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Trials expected to resume; when summons for jury duty could go out
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Georgia Supreme Court Chief Justice Harold D. Melton said he plans to sign an order Saturday, Oct. 10, allowing local courts to resume jury trials. In Hall County, the only case set for a jury is a competency trial for a Sautee man accused in a 2017 murder. 

“From the beginning of this emergency – and even earlier – we have been preparing for this day,” Melton said in a statement Wednesday, Oct. 7. “We have put into place rigorous safety protocols for grand jury proceedings and jury trials because we understand that the public must have confidence to come and serve on juries. It is paramount to all our judges that our citizens realize that their safety has been thoroughly considered.”  

Court administrator Jason Stephenson said the court will not set a calendar until the Georgia Supreme Court’s order. He said they expect to begin sending jury summons next week for late November. 

Melton said statutory deadlines for indictments and jury trials will remain suspended due to the time it will take to summon jurors and move cases from grand jury to trial. 

“At the beginning of this emergency, we all hoped, and maybe even assumed, that this pandemic would come to a relatively quick end,” Melton said. “The right to a trial by a jury of our fellow citizens, in both civil and criminal cases, is fundamental to the American justice system. It is written into our Constitution. To delay that process has made a difficult time more difficult for everybody involved in our justice system – litigants, victims, witnesses, lawyers, judges, and jurors. We must move forward, and I am confident that due to the hard work of so many judges, lawyers, and support staff, we are ready to do so while protecting the safety of all who participate through strict rules and adherence to public safety guidelines.”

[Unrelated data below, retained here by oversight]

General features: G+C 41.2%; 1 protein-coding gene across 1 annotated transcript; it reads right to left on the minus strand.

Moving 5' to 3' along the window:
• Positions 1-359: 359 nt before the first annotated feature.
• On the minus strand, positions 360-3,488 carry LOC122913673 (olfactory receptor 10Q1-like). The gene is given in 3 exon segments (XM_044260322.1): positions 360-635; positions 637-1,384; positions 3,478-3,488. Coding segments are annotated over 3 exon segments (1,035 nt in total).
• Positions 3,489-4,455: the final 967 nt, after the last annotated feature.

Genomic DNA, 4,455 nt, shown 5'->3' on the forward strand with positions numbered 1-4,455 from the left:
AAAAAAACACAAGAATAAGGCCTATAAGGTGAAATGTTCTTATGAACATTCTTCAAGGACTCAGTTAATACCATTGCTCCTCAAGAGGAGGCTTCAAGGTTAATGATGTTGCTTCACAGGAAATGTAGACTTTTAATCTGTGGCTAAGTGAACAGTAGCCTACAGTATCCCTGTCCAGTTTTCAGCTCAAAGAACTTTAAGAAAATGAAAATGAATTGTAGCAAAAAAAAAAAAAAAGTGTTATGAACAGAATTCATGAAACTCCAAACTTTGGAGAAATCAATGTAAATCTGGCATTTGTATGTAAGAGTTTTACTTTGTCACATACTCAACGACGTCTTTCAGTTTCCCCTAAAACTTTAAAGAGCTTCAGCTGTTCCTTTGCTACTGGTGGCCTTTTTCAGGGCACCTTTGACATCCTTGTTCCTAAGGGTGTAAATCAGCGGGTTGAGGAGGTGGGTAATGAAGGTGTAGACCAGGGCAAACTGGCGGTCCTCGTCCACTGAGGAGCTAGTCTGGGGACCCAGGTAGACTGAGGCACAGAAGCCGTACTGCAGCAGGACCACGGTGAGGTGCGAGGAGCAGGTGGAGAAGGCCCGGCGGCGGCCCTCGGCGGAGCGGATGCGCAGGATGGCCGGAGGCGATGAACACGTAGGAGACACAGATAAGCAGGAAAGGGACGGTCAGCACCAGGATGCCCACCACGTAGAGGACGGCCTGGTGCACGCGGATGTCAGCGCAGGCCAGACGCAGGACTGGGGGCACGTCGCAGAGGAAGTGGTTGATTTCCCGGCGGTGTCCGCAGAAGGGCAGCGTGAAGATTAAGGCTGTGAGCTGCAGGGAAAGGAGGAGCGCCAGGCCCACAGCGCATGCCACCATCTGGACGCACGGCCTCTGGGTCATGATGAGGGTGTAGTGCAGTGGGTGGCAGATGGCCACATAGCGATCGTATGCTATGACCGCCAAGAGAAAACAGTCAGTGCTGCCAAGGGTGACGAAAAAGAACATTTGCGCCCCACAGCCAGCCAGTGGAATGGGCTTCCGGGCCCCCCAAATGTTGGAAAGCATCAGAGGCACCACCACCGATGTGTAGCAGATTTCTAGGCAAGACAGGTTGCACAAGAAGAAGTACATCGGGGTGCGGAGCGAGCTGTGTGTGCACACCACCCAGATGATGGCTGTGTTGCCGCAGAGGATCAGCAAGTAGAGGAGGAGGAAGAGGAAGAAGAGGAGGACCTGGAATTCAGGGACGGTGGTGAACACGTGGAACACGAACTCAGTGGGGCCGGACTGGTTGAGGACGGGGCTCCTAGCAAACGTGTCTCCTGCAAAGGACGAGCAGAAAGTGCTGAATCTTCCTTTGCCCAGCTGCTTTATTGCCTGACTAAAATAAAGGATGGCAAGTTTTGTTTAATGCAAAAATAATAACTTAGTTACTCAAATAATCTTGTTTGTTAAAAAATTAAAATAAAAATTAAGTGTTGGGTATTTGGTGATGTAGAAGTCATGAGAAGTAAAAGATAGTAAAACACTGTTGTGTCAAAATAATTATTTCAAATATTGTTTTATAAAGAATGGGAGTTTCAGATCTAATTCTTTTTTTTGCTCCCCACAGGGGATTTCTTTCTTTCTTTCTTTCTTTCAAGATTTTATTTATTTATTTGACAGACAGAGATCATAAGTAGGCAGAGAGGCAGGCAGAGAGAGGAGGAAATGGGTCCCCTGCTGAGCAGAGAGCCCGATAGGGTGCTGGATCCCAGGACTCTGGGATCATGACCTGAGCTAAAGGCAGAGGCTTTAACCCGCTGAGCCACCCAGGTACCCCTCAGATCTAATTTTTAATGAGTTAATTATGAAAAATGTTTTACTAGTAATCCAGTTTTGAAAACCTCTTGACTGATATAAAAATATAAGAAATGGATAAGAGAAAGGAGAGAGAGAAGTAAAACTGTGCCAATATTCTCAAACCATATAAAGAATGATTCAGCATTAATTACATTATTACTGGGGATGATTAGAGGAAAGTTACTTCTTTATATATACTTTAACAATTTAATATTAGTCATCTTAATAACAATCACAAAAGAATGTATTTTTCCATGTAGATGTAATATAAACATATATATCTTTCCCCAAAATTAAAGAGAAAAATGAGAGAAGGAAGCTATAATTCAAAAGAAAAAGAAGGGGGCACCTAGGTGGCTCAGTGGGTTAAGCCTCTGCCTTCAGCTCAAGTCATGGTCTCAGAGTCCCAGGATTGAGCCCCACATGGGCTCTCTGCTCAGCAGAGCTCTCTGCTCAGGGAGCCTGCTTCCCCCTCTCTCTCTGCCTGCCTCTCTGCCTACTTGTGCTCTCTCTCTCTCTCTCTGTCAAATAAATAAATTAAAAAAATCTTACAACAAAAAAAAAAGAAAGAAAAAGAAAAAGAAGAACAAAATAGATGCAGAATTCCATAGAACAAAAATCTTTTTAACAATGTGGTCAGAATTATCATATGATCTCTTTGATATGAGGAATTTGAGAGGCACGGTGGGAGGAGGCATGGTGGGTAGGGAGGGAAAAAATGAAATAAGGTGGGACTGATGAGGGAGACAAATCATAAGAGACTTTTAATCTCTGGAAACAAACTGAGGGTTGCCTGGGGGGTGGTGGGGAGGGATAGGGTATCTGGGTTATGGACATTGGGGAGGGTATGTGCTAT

Northeastern Judicial Circuit District Attorney Lee Darragh said so far the only thing scheduled is a Nov. 30 competency trial for Talon Lowery. 

Lowery was charged in a Nov. 6, 2017, murder indictment of shooting Bryan Ramirez, 18, four days earlier at the Texaco station on Cleveland Highway. 

A defendant is deemed competent if he “understands the trial process and whether he can cooperate with his attorney,” Darragh said. 

Stakeholders began brainstorming in September on how to resume court proceedings safely.

Proposed measures include plexiglass shields around the witness stand, seating participants in different rooms and using Zoom or closed-circuit television to allow for social distancing.

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